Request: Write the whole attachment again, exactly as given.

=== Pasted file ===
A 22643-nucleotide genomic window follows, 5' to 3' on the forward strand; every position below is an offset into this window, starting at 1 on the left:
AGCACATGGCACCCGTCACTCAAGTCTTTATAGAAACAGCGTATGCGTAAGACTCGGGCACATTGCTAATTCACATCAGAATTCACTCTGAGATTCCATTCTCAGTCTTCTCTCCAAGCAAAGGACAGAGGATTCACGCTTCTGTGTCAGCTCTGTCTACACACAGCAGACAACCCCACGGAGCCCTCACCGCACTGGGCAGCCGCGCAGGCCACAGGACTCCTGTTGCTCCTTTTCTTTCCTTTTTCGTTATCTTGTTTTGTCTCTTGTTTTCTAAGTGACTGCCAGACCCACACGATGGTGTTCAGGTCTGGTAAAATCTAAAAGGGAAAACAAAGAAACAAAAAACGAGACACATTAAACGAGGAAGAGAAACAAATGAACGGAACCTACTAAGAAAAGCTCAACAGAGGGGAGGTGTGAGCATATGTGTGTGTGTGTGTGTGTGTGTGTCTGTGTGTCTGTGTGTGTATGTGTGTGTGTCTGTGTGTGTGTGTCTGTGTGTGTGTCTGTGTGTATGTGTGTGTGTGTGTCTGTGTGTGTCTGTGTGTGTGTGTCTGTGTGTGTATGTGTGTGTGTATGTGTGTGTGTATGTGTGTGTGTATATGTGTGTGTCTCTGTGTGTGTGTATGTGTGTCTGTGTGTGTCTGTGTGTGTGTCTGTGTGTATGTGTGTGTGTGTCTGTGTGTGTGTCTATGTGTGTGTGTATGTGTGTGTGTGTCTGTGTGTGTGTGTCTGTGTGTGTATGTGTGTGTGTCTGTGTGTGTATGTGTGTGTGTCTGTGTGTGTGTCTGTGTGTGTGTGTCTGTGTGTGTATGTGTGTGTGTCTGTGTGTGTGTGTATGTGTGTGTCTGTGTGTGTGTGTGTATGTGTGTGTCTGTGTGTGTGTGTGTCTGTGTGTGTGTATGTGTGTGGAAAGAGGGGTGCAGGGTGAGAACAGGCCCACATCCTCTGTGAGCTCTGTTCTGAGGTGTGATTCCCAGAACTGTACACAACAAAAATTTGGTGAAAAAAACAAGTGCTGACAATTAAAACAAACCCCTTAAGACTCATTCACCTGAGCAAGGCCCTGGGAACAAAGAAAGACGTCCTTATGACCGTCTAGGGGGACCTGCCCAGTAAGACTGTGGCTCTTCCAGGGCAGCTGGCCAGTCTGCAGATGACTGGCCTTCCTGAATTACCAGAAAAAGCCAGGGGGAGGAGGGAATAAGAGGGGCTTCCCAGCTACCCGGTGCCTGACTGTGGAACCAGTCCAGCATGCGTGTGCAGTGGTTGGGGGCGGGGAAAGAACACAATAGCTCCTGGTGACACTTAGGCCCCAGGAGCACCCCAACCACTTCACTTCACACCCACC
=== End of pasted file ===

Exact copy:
A 22643-nucleotide genomic window follows, 5' to 3' on the forward strand; every position below is an offset into this window, starting at 1 on the left:
AGCACATGGCACCCGTCACTCAAGTCTTTATAGAAACAGCGTATGCGTAAGACTCGGGCACATTGCTAATTCACATCAGAATTCACTCTGAGATTCCATTCTCAGTCTTCTCTCCAAGCAAAGGACAGAGGATTCACGCTTCTGTGTCAGCTCTGTCTACACACAGCAGACAACCCCACGGAGCCCTCACCGCACTGGGCAGCCGCGCAGGCCACAGGACTCCTGTTGCTCCTTTTCTTTCCTTTTTCGTTATCTTGTTTTGTCTCTTGTTTTCTAAGTGACTGCCAGACCCACACGATGGTGTTCAGGTCTGGTAAAATCTAAAAGGGAAAACAAAGAAACAAAAAACGAGACACATTAAACGAGGAAGAGAAACAAATGAACGGAACCTACTAAGAAAAGCTCAACAGAGGGGAGGTGTGAGCATATGTGTGTGTGTGTGTGTGTGTGTGTCTGTGTGTCTGTGTGTGTATGTGTGTGTGTCTGTGTGTGTGTGTCTGTGTGTGTGTCTGTGTGTATGTGTGTGTGTGTGTCTGTGTGTGTCTGTGTGTGTGTGTCTGTGTGTGTATGTGTGTGTGTATGTGTGTGTGTATGTGTGTGTGTATATGTGTGTGTCTCTGTGTGTGTGTATGTGTGTCTGTGTGTGTCTGTGTGTGTGTCTGTGTGTATGTGTGTGTGTGTCTGTGTGTGTGTCTATGTGTGTGTGTATGTGTGTGTGTGTCTGTGTGTGTGTGTCTGTGTGTGTATGTGTGTGTGTCTGTGTGTGTATGTGTGTGTGTCTGTGTGTGTGTCTGTGTGTGTGTGTCTGTGTGTGTATGTGTGTGTGTCTGTGTGTGTGTGTATGTGTGTGTCTGTGTGTGTGTGTGTATGTGTGTGTCTGTGTGTGTGTGTGTCTGTGTGTGTGTATGTGTGTGGAAAGAGGGGTGCAGGGTGAGAACAGGCCCACATCCTCTGTGAGCTCTGTTCTGAGGTGTGATTCCCAGAACTGTACACAACAAAAATTTGGTGAAAAAAACAAGTGCTGACAATTAAAACAAACCCCTTAAGACTCATTCACCTGAGCAAGGCCCTGGGAACAAAGAAAGACGTCCTTATGACCGTCTAGGGGGACCTGCCCAGTAAGACTGTGGCTCTTCCAGGGCAGCTGGCCAGTCTGCAGATGACTGGCCTTCCTGAATTACCAGAAAAAGCCAGGGGGAGGAGGGAATAAGAGGGGCTTCCCAGCTACCCGGTGCCTGACTGTGGAACCAGTCCAGCATGCGTGTGCAGTGGTTGGGGGCGGGGAAAGAACACAATAGCTCCTGGTGACACTTAGGCCCCAGGAGCACCCCAACCACTTCACTTCACACCCACC